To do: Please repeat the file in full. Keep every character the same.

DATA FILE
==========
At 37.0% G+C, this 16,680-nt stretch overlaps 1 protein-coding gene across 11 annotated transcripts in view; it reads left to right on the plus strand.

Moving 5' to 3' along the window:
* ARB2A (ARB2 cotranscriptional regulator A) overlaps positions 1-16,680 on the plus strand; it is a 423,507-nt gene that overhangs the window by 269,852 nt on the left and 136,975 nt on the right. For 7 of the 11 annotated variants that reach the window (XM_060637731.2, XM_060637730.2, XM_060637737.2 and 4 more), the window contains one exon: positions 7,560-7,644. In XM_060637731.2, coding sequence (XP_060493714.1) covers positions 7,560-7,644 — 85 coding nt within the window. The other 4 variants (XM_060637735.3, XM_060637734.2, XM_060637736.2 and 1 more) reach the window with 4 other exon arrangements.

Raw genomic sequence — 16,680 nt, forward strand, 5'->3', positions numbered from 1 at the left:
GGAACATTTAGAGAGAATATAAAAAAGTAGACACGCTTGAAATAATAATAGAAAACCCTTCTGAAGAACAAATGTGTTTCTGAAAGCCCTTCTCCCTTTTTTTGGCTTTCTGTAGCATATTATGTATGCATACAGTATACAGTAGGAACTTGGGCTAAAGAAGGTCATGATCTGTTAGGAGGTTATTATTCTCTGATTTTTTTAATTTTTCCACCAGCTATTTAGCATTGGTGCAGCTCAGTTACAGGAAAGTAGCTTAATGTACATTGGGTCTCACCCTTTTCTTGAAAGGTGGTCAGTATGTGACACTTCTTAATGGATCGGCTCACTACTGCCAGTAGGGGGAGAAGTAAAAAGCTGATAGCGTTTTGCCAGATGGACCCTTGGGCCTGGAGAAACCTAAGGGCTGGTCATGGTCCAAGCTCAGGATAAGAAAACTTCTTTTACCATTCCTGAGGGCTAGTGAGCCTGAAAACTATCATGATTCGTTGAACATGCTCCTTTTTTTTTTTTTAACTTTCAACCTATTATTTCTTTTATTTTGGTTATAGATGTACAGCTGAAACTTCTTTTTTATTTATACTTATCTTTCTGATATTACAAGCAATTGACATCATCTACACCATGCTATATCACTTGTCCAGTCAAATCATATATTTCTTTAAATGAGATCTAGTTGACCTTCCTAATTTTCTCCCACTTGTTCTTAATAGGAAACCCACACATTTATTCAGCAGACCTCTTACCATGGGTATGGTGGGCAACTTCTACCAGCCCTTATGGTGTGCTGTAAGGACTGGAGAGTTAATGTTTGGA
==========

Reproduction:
At 37.0% G+C, this 16,680-nt stretch overlaps 1 protein-coding gene across 11 annotated transcripts in view; it reads left to right on the plus strand.

Moving 5' to 3' along the window:
* ARB2A (ARB2 cotranscriptional regulator A) overlaps positions 1-16,680 on the plus strand; it is a 423,507-nt gene that overhangs the window by 269,852 nt on the left and 136,975 nt on the right. For 7 of the 11 annotated variants that reach the window (XM_060637731.2, XM_060637730.2, XM_060637737.2 and 4 more), the window contains one exon: positions 7,560-7,644. In XM_060637731.2, coding sequence (XP_060493714.1) covers positions 7,560-7,644 — 85 coding nt within the window. The other 4 variants (XM_060637735.3, XM_060637734.2, XM_060637736.2 and 1 more) reach the window with 4 other exon arrangements.

Raw genomic sequence — 16,680 nt, forward strand, 5'->3', positions numbered from 1 at the left:
GGAACATTTAGAGAGAATATAAAAAAGTAGACACGCTTGAAATAATAATAGAAAACCCTTCTGAAGAACAAATGTGTTTCTGAAAGCCCTTCTCCCTTTTTTTGGCTTTCTGTAGCATATTATGTATGCATACAGTATACAGTAGGAACTTGGGCTAAAGAAGGTCATGATCTGTTAGGAGGTTATTATTCTCTGATTTTTTTAATTTTTCCACCAGCTATTTAGCATTGGTGCAGCTCAGTTACAGGAAAGTAGCTTAATGTACATTGGGTCTCACCCTTTTCTTGAAAGGTGGTCAGTATGTGACACTTCTTAATGGATCGGCTCACTACTGCCAGTAGGGGGAGAAGTAAAAAGCTGATAGCGTTTTGCCAGATGGACCCTTGGGCCTGGAGAAACCTAAGGGCTGGTCATGGTCCAAGCTCAGGATAAGAAAACTTCTTTTACCATTCCTGAGGGCTAGTGAGCCTGAAAACTATCATGATTCGTTGAACATGCTCCTTTTTTTTTTTTTAACTTTCAACCTATTATTTCTTTTATTTTGGTTATAGATGTACAGCTGAAACTTCTTTTTTATTTATACTTATCTTTCTGATATTACAAGCAATTGACATCATCTACACCATGCTATATCACTTGTCCAGTCAAATCATATATTTCTTTAAATGAGATCTAGTTGACCTTCCTAATTTTCTCCCACTTGTTCTTAATAGGAAACCCACACATTTATTCAGCAGACCTCTTACCATGGGTATGGTGGGCAACTTCTACCAGCCCTTATGGTGTGCTGTAAGGACTGGAGAGTTAATGTTTGGA